Friday, June 8, 2012

The Blogger’s Dilemma

 It’s every blogger’s dilemma, all week you’re full of ideas and, for that matter, yourself, throwing off brilliant comments about this and that. Smart, crisp, erudite, pithy remarks about the state of the dark urban world and how you are the only one with a flashlight. Then comes blog day and you haven’t a clue what to write. I don’t want this to come off as an early Noodling but let’s see what I can scrape up. Most are softballs.

California High Speed Rail: NO even to stage one. But this does remind me of the story of when Teddy Roosevelt was trying to get an increase to his defense budget when he sent the fleet to the Philippines. There was only enough fuel for a one way-trip. He demanded and then got the appropriation and a little more so the fleet could return. Is this what’s happening with HSR in California, build the core infrastructure (Central Valley maintenance, and switching and a few miles of track) in the heart of California, hundreds of miles from a large urban area and then demand the rest of the money to connect the system? I’m just asking.

The Electric Car: Reality is sinking in. “Hon, time to replace the battery in the Volt, do we have enough left on the equity line?”  Replacement costs for batteries will kill the used car side of the market. Nothing is free, just ask all the people sucking up electricity at Starbucks. I’m waiting for recharge stations at Starbucks drive-through’s. And again, why is it that a government entity (state, county, city) be the ones required to install recharge stations? I would only support them if, like parking meters, they charge an-arm-a-leg for the service and make serious $$$ for the municipality. And I ask you, if you have a dealer’s lot full of Nissan Leafs, is it proper to call them Leafs or Leaves.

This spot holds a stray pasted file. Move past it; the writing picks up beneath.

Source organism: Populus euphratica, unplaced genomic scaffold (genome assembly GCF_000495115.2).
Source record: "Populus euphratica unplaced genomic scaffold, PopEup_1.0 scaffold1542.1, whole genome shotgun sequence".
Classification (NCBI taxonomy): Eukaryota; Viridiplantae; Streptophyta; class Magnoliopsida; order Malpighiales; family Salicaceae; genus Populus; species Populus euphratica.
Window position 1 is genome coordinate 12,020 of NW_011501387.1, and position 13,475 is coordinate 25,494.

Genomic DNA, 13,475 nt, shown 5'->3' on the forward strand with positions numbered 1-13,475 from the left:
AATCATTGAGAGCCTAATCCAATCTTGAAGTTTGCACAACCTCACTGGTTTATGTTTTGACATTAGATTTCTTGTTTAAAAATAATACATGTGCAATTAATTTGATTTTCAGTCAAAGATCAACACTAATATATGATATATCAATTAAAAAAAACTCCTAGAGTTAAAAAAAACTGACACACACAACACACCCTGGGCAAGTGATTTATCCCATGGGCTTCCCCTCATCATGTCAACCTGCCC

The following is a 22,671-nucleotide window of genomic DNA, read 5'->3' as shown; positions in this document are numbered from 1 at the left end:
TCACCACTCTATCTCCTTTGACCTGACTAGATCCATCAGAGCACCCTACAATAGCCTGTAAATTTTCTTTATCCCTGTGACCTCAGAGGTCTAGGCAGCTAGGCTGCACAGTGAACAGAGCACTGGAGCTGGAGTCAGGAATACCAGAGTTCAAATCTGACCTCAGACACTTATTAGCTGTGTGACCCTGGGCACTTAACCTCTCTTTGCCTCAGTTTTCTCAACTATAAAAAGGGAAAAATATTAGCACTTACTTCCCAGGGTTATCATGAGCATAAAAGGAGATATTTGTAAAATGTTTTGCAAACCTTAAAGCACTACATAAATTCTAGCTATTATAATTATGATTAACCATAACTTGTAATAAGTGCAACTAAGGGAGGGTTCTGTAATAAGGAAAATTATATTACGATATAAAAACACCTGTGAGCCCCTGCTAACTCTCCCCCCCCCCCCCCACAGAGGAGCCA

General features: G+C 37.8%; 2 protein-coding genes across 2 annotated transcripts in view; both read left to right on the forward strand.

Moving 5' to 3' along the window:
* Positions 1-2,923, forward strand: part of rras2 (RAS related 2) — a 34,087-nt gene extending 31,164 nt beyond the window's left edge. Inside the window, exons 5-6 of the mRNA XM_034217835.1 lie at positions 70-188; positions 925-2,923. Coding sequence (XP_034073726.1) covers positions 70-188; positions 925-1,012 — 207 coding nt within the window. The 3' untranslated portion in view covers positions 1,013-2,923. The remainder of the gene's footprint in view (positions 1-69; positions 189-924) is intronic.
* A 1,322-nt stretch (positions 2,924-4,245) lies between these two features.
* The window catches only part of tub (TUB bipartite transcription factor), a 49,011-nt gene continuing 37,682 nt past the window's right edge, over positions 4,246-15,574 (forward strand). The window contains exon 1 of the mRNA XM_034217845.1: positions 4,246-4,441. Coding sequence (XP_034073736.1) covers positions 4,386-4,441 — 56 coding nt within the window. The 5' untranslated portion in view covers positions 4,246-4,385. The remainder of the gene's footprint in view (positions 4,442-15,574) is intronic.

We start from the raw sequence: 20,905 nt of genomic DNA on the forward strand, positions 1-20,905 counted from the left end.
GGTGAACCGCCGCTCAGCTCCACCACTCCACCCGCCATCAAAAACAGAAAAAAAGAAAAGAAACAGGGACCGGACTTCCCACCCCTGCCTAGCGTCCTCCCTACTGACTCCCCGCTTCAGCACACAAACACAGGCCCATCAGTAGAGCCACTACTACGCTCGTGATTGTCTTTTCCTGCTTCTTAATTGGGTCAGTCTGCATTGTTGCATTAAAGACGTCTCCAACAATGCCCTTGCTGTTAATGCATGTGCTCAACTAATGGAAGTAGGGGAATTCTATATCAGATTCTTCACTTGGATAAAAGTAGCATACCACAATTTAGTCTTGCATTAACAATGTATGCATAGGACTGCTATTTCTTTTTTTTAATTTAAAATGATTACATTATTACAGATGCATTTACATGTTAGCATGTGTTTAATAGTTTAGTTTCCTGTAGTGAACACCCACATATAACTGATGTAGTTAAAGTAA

The rise in urban bikers: If there is one lobby that wants something for nothing it’s bicyclists. There more bike coalitions (Why that term? Biker gang has more panache.) demanding this and that than any other urban group, Demands such as new bike lanes, bike storage, parking, etc. all at the expense of other transit needs. I call for a license fee for ALL bikes in the state of California. Say $20 to start. This would be used for trails, bike lanes, and storage. It would also create a state database that would help track down your $4,000 Schwinn when it’s stolen. We license dogs, hairdressers, and landscape architects why not a fee for bikes, and that includes that cute pink one in the garage for your daughter. I had to buy a license for my bike back in the fifties in Illinois - this ain't a new concept. There will be no escape from this odious fee (I’ll be the first to call it that). Then maybe they’ll start to act more civilized as they scare the hell out of car drivers on popular bike circuits as they course through town in those hideous outfits – again the term Biker Gangs comes to mind.

After? Brown and Olive my two favorite colors!
Urban Art: Why is it that most urban art is as interesting as mud on a fence? My little town (Walnut Creek, Ca.) went through a long process of trying to find an artist or artists to redo some fountains on our Main Street. These were built years ago and did need a face lift. The results are without a doubt just lame. To me urban art is about raising ideas, honoring an ideal, or just plain fun. It should stir the soul or cause you to pause, maybe to laugh, or even think. I suggest it’s not there to make you wonder WHY? For the Main Street of a town I go for fun and interesting. The before was old and tired, the new is just, well, just lame. And it certainly, unlike the old, doesn’t welcome you to sit. Another missed opportunity, and what were they thinking?

Omaha Beach, Normandy, France
 And lastly, Wednesday this week was the 6th of June, the 70th anniversary of D-Day. Day’s like December 7th and September 9th will remain in our history as long as there are memories. This invasion of France on the beaches of Normandy changed the war and changed the course of history. To stand in the cemetery at Omaha Beach is transformative, to look over that huge width of beach from the bluffs, you wonder how anyone survived. Take a moment and thank those who gave up everything for us. For them failure was not an option.

Stay Tuned . . . .

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